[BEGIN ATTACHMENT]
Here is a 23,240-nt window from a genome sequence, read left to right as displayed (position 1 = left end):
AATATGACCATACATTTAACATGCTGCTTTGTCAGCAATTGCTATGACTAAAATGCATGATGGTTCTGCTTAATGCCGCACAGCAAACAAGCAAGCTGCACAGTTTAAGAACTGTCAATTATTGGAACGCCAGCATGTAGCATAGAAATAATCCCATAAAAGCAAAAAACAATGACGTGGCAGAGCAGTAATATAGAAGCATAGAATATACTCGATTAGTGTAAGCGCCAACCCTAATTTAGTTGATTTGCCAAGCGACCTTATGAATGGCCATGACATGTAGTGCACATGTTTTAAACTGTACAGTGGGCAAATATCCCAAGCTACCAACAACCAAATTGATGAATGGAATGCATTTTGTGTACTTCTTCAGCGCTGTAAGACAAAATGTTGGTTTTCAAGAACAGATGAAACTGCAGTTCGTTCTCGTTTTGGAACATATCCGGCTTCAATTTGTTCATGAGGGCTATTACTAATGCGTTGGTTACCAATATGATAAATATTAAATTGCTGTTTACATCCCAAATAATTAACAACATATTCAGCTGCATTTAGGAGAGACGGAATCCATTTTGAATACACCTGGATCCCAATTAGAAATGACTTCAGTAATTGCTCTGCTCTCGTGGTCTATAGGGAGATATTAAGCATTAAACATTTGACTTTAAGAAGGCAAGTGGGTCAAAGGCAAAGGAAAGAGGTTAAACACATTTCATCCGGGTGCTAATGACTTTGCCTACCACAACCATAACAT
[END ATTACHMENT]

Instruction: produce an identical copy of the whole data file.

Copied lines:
Here is a 23,240-nt window from a genome sequence, read left to right as displayed (position 1 = left end):
AATATGACCATACATTTAACATGCTGCTTTGTCAGCAATTGCTATGACTAAAATGCATGATGGTTCTGCTTAATGCCGCACAGCAAACAAGCAAGCTGCACAGTTTAAGAACTGTCAATTATTGGAACGCCAGCATGTAGCATAGAAATAATCCCATAAAAGCAAAAAACAATGACGTGGCAGAGCAGTAATATAGAAGCATAGAATATACTCGATTAGTGTAAGCGCCAACCCTAATTTAGTTGATTTGCCAAGCGACCTTATGAATGGCCATGACATGTAGTGCACATGTTTTAAACTGTACAGTGGGCAAATATCCCAAGCTACCAACAACCAAATTGATGAATGGAATGCATTTTGTGTACTTCTTCAGCGCTGTAAGACAAAATGTTGGTTTTCAAGAACAGATGAAACTGCAGTTCGTTCTCGTTTTGGAACATATCCGGCTTCAATTTGTTCATGAGGGCTATTACTAATGCGTTGGTTACCAATATGATAAATATTAAATTGCTGTTTACATCCCAAATAATTAACAACATATTCAGCTGCATTTAGGAGAGACGGAATCCATTTTGAATACACCTGGATCCCAATTAGAAATGACTTCAGTAATTGCTCTGCTCTCGTGGTCTATAGGGAGATATTAAGCATTAAACATTTGACTTTAAGAAGGCAAGTGGGTCAAAGGCAAAGGAAAGAGGTTAAACACATTTCATCCGGGTGCTAATGACTTTGCCTACCACAACCATAACAT